Eight years ago, I wrote a short piece for a Norwegian science policy journal lampooning the Festschrift as an outmoded form of academic communication. The Festschrift, I can hear some of my non-Scandinavian readers ask: Are such volumes still being published?
Surprisingly, the answer is yes. Of course, it is largely a self-financing enterprise. In signing up for the Tabula gratulatoria, friends of the honoree promise to fork out a few hundred kroner for a book they are often unlikely to read. A book filled with articles that are generally not quite important enough to be published in academic journals (or, even when they are important, are doomed to oblivion because they are in the wrong outlet). Of course, any Festschrift editor would like to think that his or her project is different. In 1980, I edited a Festschrift in honor of Johan Galtung on the occasion of his 50th birthday. The core of the publication was a list of 667 published and unpublished items that the author had written over the years. I would like to think it was a useful project at the time. In the age of electronic publication, such a task might still be worth undertaking, but probably not to publish as a book.
Why then does the tradition survive? Well, it’s a nice gesture to edit a book (or contribute to one) in honor of a friend. The element of surprise adds a measure of excitement to the project. In a country brimming with oil money, we can probably afford to continue this tradition. In my article, I nevertheless offered an alternative explanation for the survival of the Festschrift: If you announce publicly that you think the Festschrift is outdated, you are put in an embarrassing position if you get one yourself. And if you don’t get one, you risk ridicule – did you really think that anyone would take on such a project for you? I took the risk and said ‘no thanks’ in public, and this has been respected by my colleagues (if they ever had such an idea in the first place). I hasten to add that I have contributed to various Festschriften for others, and of course to numerous Tabulae gratulatoriae.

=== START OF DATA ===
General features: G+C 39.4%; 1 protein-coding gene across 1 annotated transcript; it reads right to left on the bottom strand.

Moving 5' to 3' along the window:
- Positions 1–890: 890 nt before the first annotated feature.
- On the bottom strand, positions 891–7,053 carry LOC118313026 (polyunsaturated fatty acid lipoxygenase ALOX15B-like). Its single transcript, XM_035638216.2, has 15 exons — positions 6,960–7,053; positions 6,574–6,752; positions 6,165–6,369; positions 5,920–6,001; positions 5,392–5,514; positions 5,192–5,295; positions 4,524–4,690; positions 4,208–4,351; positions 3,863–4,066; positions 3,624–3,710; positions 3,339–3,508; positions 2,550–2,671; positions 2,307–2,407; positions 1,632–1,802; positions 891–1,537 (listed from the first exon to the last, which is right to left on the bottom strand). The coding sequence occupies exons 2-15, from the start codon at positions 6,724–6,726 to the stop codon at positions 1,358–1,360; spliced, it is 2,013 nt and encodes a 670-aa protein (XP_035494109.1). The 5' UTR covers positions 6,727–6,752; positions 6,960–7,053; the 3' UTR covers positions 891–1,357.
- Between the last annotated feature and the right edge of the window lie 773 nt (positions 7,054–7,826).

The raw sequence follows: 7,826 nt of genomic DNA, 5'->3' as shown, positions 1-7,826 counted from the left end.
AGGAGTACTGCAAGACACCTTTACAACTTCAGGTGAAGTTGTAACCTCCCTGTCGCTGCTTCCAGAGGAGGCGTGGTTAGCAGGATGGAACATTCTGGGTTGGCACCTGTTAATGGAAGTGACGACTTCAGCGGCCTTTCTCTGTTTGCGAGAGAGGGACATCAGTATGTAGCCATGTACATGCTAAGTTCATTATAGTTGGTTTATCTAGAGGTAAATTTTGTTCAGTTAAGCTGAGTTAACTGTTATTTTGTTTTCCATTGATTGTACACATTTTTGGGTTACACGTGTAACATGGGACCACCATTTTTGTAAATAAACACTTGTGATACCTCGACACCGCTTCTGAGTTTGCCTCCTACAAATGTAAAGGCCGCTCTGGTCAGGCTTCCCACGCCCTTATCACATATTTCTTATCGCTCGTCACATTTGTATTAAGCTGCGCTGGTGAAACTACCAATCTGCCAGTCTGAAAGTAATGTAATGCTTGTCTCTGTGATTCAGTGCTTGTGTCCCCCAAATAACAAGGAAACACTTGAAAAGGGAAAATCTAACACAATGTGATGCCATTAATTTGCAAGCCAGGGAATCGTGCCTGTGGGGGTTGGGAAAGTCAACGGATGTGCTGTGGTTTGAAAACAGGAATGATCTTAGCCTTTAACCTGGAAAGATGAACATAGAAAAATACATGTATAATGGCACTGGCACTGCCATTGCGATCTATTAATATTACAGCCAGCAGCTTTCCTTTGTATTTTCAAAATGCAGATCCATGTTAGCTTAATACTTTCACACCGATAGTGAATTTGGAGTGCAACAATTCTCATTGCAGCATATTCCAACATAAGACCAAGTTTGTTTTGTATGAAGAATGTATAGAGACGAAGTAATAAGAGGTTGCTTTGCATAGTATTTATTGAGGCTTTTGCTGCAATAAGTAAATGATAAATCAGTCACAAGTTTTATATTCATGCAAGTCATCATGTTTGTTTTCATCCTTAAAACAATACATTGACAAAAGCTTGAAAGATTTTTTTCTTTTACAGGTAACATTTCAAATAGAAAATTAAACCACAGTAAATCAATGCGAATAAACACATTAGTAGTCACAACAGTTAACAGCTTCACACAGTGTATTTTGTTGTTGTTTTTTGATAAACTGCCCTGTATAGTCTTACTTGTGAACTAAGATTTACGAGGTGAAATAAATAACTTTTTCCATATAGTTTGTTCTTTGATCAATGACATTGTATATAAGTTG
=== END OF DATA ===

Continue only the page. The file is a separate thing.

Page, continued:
But, of course, I am not immune to flattery. So when my energetic friend and colleague Hans Günter Brauch, who doesn’t ever take ‘no’ for an answer, invited me to submit a volume to his ‘Pioneers’ series published by Springer, I yielded. So now I have a kind of Festschrift edited entirely by myself! PRIO and the Gløbius foundation have joined forces to purchase open access. You can read it here. And if you have room for another hard-copy book in your collection, it comes at a reasonable price, thanks to the open access option. Enjoy! (Or ignore!)